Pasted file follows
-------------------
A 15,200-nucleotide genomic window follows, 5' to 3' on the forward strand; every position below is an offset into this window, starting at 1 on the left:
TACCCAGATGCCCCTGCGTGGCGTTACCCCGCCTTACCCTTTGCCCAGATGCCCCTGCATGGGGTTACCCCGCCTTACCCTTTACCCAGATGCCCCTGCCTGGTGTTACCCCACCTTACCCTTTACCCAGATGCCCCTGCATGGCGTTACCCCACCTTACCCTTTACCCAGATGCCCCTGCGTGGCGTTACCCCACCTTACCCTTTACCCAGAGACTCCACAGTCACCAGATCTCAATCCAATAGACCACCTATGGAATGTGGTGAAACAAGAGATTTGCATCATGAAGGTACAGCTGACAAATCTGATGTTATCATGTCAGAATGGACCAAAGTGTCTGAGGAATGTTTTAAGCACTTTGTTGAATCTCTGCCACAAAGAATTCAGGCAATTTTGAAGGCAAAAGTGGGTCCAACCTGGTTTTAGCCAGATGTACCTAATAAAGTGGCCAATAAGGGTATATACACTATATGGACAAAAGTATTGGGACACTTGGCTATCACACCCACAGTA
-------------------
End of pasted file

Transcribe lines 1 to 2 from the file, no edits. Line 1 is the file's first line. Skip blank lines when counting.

A 15,200-nucleotide genomic window follows, 5' to 3' on the forward strand; every position below is an offset into this window, starting at 1 on the left:
TACCCAGATGCCCCTGCGTGGCGTTACCCCGCCTTACCCTTTGCCCAGATGCCCCTGCATGGGGTTACCCCGCCTTACCCTTTACCCAGATGCCCCTGCCTGGTGTTACCCCACCTTACCCTTTACCCAGATGCCCCTGCATGGCGTTACCCCACCTTACCCTTTACCCAGATGCCCCTGCGTGGCGTTACCCCACCTTACCCTTTACCCAGAGACTCCACAGTCACCAGATCTCAATCCAATAGACCACCTATGGAATGTGGTGAAACAAGAGATTTGCATCATGAAGGTACAGCTGACAAATCTGATGTTATCATGTCAGAATGGACCAAAGTGTCTGAGGAATGTTTTAAGCACTTTGTTGAATCTCTGCCACAAAGAATTCAGGCAATTTTGAAGGCAAAAGTGGGTCCAACCTGGTTTTAGCCAGATGTACCTAATAAAGTGGCCAATAAGGGTATATACACTATATGGACAAAAGTATTGGGACACTTGGCTATCACACCCACAGTA